The second issue that I want to raise is that of starter homes. When this came forward prior to the election, to me it looked like a welcome if ambitious plan to provide an additional source of supply. Starter homes will now, however, be deemed affordable even though, as others have said, this will require a deposit of £97,000 and income of £77,000 in London. Crucially, starter homes will replace social housing in schemes so they will not be “in addition to” but “instead of”. The Secretary of State will have considerable powers to dictate the number of starter homes that local authorities will build, even down to individual schemes. To state the obvious here, this is a complete denial of localism. As the Local Government Association has rightly said, it should be down to individual local councils to make the decisions on the right mix of housing for their areas. What is the point otherwise of a local needs assessment and a local plan?
The third and final issue I want to raise is the impact of the Bill on social housing in general. Let me summarise that impact. For existing social tenants, there will be fewer opportunities to transfer into larger properties as they become vacant. Grants to support the building of new social housing will largely end in 2018, after the current programme is completed. If tenants’ household income exceeds £40,000 in London or £30,000 outside the capital, they will be required as council tenants to pay market or near-market rents, wiping out completely any benefit that they might have got from the 1% rent reductions. If they are a new council tenant, the local authority will be required—required is the point here—to give them a fixed-term tenancy of between two and five years, instead of a permanent one. What was a discretionary power, introduced barely three years ago, will become a mandatory requirement. The message that this gives to social housing tenants about their future and how they are seen by the Government could not be clearer. Social housing has fallen from being the home to more than a third of the population in the 1980s to just 16% now. With the proposals in the Bill, that figure seems certain to fall still further, with a corresponding rise in rents and reduced tenure.
I finish my speech where I started. Will the Bill deliver the new houses that we so desperately need? To rest our entire plans on private build for sale risks repeating the mistakes of the past. When the financial crisis hit in 2007, private sector housebuilding fell off a cliff. The only houses getting built were social houses. Putting all our eggs in the sales basket leaves us much more vulnerable to any future downturn, just at the point when the economy is looking less favourable.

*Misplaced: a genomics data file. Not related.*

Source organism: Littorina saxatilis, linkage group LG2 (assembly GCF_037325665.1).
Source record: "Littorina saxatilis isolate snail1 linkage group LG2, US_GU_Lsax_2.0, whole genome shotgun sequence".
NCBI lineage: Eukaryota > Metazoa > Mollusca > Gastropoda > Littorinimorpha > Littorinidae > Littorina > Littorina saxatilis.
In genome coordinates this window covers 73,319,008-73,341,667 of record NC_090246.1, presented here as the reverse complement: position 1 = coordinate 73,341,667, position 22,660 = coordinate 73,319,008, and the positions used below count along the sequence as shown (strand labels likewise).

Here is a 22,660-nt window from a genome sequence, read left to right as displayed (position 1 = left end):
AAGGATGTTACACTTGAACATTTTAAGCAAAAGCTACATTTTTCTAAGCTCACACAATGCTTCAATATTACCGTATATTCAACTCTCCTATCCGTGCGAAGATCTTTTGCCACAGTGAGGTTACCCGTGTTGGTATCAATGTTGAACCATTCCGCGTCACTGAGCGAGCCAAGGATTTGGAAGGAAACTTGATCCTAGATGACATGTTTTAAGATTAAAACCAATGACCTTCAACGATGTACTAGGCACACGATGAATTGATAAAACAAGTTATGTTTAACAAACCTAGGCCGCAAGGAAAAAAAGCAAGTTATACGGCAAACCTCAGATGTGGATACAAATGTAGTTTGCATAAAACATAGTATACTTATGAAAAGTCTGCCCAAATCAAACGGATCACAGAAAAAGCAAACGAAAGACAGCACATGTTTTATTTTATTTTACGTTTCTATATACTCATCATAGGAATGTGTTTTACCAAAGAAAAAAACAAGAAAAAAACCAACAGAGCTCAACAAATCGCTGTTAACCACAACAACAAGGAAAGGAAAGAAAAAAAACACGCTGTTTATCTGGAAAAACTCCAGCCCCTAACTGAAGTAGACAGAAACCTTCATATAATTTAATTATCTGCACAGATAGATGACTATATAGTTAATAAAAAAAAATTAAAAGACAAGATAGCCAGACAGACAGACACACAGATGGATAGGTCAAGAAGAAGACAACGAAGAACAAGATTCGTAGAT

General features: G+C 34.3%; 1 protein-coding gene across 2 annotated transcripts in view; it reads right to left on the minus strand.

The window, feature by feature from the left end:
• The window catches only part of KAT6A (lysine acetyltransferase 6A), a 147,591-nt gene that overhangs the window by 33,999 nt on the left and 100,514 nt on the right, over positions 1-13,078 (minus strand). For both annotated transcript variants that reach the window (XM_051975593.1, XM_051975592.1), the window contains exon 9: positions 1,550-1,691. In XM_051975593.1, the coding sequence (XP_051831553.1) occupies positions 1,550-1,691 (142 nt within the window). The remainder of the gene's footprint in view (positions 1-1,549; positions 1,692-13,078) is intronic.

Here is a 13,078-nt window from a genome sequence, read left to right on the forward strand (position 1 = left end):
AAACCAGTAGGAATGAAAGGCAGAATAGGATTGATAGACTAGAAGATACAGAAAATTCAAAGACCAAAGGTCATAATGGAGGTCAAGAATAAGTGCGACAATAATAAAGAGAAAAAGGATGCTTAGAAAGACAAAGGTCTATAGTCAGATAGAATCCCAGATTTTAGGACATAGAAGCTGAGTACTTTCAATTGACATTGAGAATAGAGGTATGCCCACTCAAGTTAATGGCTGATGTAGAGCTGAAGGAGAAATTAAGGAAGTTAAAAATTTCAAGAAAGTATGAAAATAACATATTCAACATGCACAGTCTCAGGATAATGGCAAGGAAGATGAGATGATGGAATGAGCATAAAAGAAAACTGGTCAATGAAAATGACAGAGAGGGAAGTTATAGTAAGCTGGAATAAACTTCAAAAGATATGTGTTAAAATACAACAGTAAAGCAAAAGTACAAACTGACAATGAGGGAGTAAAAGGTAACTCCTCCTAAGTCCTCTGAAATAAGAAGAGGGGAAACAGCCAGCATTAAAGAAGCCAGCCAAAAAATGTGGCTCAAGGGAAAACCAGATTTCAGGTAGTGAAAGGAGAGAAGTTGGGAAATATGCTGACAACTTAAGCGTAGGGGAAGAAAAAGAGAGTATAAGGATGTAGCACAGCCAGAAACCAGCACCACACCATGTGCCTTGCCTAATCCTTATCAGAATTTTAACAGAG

I sympathise with Ministers struggling to make sense of some ill-thought-out and ideological proposals that found their way into the Conservative Party manifesto. To coin a phrase, “I wouldn’t have started from here”. However, while properly respecting those manifesto commitments, as we must do, there is considerable scope for Members on all sides of this House to work together to improve the Bill. To do this, we need two things. First, we urgently need to see the detail of what is proposed in the secondary legislation. Secondly, we need Ministers to be genuinely open to change.
My Lords, I apologise for interrupting but it might be helpful for the House to be reminded that there is a guideline time for speeches. If Back-Bench speeches are kept to around six minutes on this Second Reading, the House might be able to rise at around 10 pm.
My Lords, I start by declaring an interest as a former chairman of the Local Government Association and a current LGA vice-president, and draw Members’ attention to my interests in the Register of Member’s Interests. I congratulate the noble Baroness, Lady Thornhill, on her maiden speech. I have known her a number of years through local government and it was a pleasure to hear her today. I look forward to hearing the contribution of the noble Lord, Lord Thurlow, later in the evening.
We all know the security that comes from having a safe and decent home, and that is why I am pleased to be able to speak in today’s important debate. Getting more people on to the property ladder and improving social housing are key priorities of this Government, and the Bill that we are considering seeks to build on the progress that has been made over the past five years.